Alternatively, in many marine animals (including various species of fish, particularly sharks, and cephalopods) this form of camouflage may work through background matching; when seen from the top, the darker dorsal area of the animal blends into the darkness of the water below, when seen from below, the lighter ventral area blends into the sunlight from the surface. A giant grouper at the Georgia Aquarium Fish are aquatic vertebrates that are typically cold-blooded; covered with scales, and equipped with two sets of paired fins and several unpaired fins. ... Orders Carcharhiniformes Heterodontiformes Hexanchiformes Lamniformes Orectolobiformes Pristiophoriformes Squaliformes Squatiniformes Symmoriida(extinct) Sharks (superorder Selachimorpha) are fish with a full cartilaginous skeleton[1] and a streamlined body. ... Orders Subclass Nautiloidea †Plectronocerida †Ellesmerocerida †Actinocerida †Pseudorthocerida †Endocerida †Tarphycerida †Oncocerida †Discosorida Nautilida †Orthocerida †Ascocerida †Bactritida Subclass †Ammonoidea †Goniatitida †Ceratitida †Ammonitida Subclass Coleoidea †Belemnoidea †Aulacocerida †Belemnitida †Hematitida †Phragmoteuthida Neocoleoidea (most living cephalopods) Sepiida Sepiolida Spirulida Teuthida Octopoda Vampyromorphida The cephalopods (Greek plural (kephalópoda); head-foot) are the mollusk class Cephalopoda... In anatomy, the dorsum is the upper or back side of an animal, as opposed to the ventrum. ...


Furthermore, countershading could also result from differential selection pressures on dorsal and ventral surfaces, from the need to protect against the damaging properties of UV light, or abrasion.

The original drawings from Thayer's patent application, 1902.
The original drawings from Thayer's patent application, 1902.

Abbott Handerson Thayer was one of the first to conduct extensive research on and to write about certain aspects of protective colouration in nature. In 1892, he wrote about the function of countershading in nature, in which he accounted for the white undersides of animals. For this reason countershading is sometimes called Thayer’s Law. Image File history File links No higher resolution available. ... Image File history File links No higher resolution available. ... A Virgin, painted allusion to Winged Victory of Samothrace Abbott Handerson Thayer (August 12, 1849 – 1921), American artist, was born at Boston, Massachusetts. ...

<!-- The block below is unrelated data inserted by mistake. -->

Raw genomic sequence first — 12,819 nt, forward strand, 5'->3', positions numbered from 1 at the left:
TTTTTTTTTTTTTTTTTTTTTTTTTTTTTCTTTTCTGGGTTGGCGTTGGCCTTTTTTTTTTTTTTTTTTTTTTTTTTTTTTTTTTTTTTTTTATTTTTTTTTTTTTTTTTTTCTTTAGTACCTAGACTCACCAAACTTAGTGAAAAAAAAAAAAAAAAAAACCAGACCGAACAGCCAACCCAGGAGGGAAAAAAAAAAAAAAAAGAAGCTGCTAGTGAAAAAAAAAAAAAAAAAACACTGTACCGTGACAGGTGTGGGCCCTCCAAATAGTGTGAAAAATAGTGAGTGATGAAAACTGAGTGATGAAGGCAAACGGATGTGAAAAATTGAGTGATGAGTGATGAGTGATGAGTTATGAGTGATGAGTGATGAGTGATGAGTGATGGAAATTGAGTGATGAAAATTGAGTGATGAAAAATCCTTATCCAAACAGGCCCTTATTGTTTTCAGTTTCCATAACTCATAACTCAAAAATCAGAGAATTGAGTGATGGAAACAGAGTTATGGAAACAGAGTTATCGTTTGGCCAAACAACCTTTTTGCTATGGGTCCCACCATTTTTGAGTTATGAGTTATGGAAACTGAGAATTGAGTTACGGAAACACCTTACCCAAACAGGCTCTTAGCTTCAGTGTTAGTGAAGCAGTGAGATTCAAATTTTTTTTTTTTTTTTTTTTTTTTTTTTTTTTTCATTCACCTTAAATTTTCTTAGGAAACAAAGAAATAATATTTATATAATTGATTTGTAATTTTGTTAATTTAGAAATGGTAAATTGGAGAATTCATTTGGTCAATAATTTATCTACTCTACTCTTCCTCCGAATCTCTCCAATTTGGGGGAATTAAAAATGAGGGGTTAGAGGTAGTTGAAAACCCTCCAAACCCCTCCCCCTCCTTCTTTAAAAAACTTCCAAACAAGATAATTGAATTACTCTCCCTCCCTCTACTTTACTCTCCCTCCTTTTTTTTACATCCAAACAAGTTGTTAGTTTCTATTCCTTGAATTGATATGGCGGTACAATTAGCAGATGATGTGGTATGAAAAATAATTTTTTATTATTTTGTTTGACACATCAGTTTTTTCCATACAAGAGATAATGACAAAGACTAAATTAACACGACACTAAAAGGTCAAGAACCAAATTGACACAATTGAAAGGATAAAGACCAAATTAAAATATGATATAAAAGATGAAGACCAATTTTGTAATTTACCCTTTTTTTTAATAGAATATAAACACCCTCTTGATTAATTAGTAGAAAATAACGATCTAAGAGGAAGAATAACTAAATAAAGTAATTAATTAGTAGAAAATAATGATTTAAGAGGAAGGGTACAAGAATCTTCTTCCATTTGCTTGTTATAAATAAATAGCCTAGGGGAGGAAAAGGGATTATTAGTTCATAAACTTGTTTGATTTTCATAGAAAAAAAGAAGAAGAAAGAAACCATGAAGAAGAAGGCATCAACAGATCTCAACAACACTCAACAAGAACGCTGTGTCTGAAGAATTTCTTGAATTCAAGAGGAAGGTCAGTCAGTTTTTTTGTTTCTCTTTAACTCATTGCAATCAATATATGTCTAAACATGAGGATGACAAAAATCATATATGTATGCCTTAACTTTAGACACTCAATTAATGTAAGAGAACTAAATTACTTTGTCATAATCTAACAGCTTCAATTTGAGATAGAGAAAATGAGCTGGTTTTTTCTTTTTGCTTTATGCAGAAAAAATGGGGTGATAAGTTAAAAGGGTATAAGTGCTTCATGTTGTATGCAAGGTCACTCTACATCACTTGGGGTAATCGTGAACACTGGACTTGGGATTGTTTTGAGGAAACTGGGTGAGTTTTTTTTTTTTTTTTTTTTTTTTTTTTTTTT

Military camouflage sometimes uses the same principle; Thayer even obtained a patent in 1902 to paint warships using a countershaded scheme. Camouflage became an essential part of modern military tactics after the increase in accuracy and rate of fire of weapons at the end of the 19th century. ...


Countershading research as a means of education

The Australian education authority has initiated a scheme whereby members of the public can become involved in research trying to determine if countershading enhances camouflage. media:pastry prey and countershading.pdf


References

  • Edmunds, M. & R.A. Dewhirst (1994). The survival value of countershading with wild birds as predators. Biological Journal of the Linnean Society 51(4): 447-452.
  • Ruxton, G.D., M.P. Speed & D.J. Kelly (2004). What, if anything, is the adaptive function of countershading? Animal Behaviour 68(3): 445-451.
  • Speed, M.P., D.J. Kelly, A.M. Davidson, G.D. Ruxton(2005). Countershading enhances crypsis with some bird species but not others. Behavioral Ecology 16(2): 327-334.
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  Results from FactBites:
 
The Ocean Channel > How does countershading help fish in the ocean? (136 words)
Countershading is a type of camouflage used by open ocean fish and mammals, like tuna, sharks, and dolphins.
When predators are above them, they see the dark blue, which blends into the ocean below; when predators are below them, the light undersides blend in with the brightness of the water near the surface.
Using countershading, open ocean fish and mammals are able to escape the attention of their predators.
  More results at FactBites »